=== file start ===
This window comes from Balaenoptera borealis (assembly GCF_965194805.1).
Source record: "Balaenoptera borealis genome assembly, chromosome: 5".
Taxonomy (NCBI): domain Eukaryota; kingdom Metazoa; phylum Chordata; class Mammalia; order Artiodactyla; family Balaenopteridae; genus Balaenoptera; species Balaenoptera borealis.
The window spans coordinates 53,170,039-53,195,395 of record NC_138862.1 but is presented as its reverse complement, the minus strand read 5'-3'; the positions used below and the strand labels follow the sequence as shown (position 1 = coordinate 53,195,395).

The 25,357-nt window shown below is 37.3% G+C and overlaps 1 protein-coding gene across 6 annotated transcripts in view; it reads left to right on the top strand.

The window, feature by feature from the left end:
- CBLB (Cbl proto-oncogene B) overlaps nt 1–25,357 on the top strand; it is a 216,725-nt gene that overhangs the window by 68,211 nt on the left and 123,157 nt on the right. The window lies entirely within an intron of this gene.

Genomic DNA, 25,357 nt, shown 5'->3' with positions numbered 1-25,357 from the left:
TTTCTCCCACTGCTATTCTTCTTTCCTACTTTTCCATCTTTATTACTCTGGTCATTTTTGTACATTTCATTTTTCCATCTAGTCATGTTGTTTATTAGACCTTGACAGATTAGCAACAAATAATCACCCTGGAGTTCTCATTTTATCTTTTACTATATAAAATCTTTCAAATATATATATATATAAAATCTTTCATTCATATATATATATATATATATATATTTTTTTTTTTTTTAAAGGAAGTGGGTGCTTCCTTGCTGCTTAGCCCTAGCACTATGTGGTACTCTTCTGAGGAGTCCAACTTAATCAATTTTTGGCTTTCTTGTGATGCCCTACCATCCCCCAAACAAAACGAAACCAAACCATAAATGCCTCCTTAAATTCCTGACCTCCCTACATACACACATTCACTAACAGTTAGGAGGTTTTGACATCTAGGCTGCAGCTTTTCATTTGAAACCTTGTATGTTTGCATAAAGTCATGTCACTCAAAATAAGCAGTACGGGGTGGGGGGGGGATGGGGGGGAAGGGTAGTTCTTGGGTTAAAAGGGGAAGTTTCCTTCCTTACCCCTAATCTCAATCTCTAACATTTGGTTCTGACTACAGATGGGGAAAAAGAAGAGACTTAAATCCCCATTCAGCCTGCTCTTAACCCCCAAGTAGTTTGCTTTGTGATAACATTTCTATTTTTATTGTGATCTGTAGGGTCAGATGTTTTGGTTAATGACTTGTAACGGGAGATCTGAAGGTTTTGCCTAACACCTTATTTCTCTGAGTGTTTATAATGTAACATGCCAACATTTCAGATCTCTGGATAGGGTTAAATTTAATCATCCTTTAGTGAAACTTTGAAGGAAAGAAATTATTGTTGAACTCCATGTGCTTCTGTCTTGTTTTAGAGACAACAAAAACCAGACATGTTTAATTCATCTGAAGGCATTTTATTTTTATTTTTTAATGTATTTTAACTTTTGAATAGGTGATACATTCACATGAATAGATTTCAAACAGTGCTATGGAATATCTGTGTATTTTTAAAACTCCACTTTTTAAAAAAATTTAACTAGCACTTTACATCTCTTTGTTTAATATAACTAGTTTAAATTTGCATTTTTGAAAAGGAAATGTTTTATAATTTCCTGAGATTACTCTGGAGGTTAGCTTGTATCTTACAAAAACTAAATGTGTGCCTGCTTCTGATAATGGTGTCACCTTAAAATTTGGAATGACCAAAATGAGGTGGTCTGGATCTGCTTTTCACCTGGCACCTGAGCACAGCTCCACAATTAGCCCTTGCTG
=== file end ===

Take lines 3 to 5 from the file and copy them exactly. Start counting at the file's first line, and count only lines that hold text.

Taxonomy (NCBI): domain Eukaryota; kingdom Metazoa; phylum Chordata; class Mammalia; order Artiodactyla; family Balaenopteridae; genus Balaenoptera; species Balaenoptera borealis.
The window spans coordinates 53,170,039-53,195,395 of record NC_138862.1 but is presented as its reverse complement, the minus strand read 5'-3'; the positions used below and the strand labels follow the sequence as shown (position 1 = coordinate 53,195,395).

The 25,357-nt window shown below is 37.3% G+C and overlaps 1 protein-coding gene across 6 annotated transcripts in view; it reads left to right on the top strand.